by Mel cross posted from her blog When Cows and Kids Collide
I hate a few chapters of Debi’s book. The Kingly Man Chapter is one of them. It’s so incredibly toxic. The whole chapter is essentially an apologia for narcissistic men and an instruction manual for how to be an enabler instead of a wife.
To counter-balance some of the toxicity, I read the book “The Wizard of Oz and Other Narcissists” by Eleanor Payson. This book helped me clarify some of the traits in Michael Pearl that are unhealthy and also recognize Debi as a covert narcissist as well. I’ll be referring back to the book throughout the King Chapter, but also later in the book since I think we can determine some interesting dynamics in the Pearl family involving which children are the “chosen” kids and which are disposable.
Here’s a list of questions to help determine if a person has a narcissistic personality disorder from the book:
1. Do you frequently feel as if you exist to listen to or to admire his or her special talents and sensitivities?
2. Do you frequently feel hurt or annoyed that you do not get your turn and, if you do, the interest and quality of attention are significantly less than the kind of attention you give?
3. Do you sense an intense degree of pride in this person or feel reluctant to offer your opinions when you know they will differ from his or hers?
5. Do you feel controlled by this person?
6. Are you afraid of upsetting him or her for fear of being cut off or retaliated against?
7. Do you have difficulty saying no?
8. Are you exhausted from this kind of energy drain or worry that this relationship causes you?
10. Do you often wonder where you stand in this relationship?
11. Are you in constant doubt about what’s real?
12. Are you reluctant to let go of this relationship due to a strong sense of protectiveness?
13. Are you staying in the relationship because of your investment of time and energy?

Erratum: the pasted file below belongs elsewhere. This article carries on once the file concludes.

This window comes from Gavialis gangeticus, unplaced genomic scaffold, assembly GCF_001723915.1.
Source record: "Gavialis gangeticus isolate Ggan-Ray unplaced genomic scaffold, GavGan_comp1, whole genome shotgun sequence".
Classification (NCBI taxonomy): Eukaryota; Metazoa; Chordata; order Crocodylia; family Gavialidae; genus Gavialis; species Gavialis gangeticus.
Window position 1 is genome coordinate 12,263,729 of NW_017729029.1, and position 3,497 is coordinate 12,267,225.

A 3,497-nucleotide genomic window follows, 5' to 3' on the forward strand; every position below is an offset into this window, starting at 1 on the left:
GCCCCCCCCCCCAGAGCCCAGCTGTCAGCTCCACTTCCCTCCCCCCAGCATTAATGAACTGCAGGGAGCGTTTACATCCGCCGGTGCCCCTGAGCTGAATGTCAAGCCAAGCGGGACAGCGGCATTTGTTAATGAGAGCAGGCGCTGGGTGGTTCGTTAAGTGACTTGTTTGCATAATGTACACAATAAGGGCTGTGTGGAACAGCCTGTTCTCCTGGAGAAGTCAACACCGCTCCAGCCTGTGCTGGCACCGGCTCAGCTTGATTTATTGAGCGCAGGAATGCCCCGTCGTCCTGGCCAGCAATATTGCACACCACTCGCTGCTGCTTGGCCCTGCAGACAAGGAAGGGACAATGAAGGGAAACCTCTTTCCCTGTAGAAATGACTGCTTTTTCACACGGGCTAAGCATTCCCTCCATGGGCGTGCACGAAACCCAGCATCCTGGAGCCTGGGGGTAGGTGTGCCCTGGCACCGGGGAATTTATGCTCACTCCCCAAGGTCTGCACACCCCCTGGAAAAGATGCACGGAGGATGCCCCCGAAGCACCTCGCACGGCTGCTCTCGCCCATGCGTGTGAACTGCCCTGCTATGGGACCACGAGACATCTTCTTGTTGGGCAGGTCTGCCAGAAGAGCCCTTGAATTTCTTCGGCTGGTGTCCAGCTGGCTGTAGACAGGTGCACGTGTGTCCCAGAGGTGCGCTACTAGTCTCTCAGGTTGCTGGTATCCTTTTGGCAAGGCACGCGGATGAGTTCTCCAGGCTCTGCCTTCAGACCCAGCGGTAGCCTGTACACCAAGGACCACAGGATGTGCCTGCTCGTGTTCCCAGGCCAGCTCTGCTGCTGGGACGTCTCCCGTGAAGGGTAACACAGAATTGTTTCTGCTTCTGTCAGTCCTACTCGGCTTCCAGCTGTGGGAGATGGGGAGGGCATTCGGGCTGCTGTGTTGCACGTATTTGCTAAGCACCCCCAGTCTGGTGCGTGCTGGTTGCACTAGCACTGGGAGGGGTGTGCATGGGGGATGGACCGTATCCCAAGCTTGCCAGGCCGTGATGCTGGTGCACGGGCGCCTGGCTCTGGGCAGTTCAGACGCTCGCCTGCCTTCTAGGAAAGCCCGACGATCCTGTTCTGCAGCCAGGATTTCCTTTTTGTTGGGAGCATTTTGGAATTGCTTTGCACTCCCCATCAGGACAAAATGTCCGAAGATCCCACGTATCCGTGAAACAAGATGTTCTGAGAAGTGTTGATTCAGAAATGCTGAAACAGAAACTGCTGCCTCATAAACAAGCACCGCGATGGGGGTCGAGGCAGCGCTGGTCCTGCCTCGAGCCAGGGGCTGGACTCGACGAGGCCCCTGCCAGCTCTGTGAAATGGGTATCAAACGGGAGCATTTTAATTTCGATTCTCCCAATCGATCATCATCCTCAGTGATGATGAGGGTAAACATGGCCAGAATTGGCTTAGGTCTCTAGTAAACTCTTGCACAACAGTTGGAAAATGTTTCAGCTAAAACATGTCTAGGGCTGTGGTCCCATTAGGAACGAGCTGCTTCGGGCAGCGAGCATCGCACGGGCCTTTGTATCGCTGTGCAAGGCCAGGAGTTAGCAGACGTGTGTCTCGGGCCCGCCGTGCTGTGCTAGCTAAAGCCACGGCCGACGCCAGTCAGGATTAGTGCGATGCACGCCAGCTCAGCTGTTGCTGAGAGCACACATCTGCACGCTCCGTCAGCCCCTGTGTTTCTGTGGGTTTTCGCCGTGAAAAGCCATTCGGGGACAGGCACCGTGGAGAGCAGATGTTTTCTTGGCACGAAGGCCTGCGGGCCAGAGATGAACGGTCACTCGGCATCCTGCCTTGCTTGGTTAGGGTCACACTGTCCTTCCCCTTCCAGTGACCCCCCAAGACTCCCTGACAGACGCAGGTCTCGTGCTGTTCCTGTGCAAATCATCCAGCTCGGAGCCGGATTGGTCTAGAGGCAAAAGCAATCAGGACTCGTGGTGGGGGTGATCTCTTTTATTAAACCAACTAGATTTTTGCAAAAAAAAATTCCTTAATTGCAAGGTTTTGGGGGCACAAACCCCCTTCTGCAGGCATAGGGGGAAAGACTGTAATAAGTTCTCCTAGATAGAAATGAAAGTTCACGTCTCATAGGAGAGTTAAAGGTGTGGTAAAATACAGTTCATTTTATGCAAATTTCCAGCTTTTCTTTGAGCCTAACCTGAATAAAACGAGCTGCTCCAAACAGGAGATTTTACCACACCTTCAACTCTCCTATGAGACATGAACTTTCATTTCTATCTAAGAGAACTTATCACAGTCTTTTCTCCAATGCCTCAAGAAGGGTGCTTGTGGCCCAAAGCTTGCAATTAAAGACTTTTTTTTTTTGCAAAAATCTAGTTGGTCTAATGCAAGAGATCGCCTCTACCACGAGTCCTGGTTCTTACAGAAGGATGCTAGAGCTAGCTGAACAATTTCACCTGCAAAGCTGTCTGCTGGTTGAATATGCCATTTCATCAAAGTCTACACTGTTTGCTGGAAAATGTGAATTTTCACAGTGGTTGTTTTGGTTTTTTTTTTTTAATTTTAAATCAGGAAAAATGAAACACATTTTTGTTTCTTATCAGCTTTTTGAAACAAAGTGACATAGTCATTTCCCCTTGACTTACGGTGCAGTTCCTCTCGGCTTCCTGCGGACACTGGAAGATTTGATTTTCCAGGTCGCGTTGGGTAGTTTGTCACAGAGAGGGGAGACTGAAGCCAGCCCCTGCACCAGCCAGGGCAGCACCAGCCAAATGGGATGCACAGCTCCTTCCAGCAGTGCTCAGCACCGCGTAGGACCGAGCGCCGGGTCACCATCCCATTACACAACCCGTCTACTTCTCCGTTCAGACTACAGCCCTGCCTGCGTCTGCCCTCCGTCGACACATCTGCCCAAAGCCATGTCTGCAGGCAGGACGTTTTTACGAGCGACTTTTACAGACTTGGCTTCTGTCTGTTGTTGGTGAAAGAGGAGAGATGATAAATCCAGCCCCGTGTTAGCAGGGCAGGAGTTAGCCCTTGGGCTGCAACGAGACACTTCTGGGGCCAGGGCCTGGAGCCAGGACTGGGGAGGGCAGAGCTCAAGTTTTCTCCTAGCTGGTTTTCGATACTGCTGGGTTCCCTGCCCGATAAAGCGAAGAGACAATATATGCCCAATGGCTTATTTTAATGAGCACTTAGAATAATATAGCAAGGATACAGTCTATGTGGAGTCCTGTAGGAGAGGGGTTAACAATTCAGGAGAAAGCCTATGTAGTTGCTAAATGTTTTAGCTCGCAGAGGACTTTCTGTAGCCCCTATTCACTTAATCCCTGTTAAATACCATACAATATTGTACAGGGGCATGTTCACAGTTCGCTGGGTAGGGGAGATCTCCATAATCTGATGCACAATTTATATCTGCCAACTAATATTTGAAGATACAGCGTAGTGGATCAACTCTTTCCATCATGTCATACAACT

If this sounds like a relationship you are currently in, it is well worth seeking professional counseling for your own sanity.
Another interesting item is the DSM IV series on narcissistic personality disorder:
“A pervasive pattern of grandiosity (in fantasy or behavior), need for admiration, and lack of empathy, beginning by early adulthood and present in a variety of contexts, as indicated by five (or more) of the following:
2. is preoccupied with fantasies of unlimited success, power, brilliance, beauty, or ideal love.
3. believes that he or she is ‘special’ and unique and can only be understood by, or should associate with, other special or high status people (or institutions).
4. requires excessive admiration.
5. has a sense of entitlement, i.e., unreasonable expectations of especially favorable treatment or automatic compliance with his or her expectations.
6. is inter-personally exploitative, i.e., takes advantage of others to achieve his or her own ends.
7. lacks empathy: is unwilling to recognize or identify with the feelings or needs of others.
8. is often envious of others or believes that others are envious of him or her.
9. shows arrogance, haughty behaviors or attitudes.
Mel is a science teacher who works with at-risk teens and lives on a dairy farm with her husband. She blogs at When Cows and Kids Collide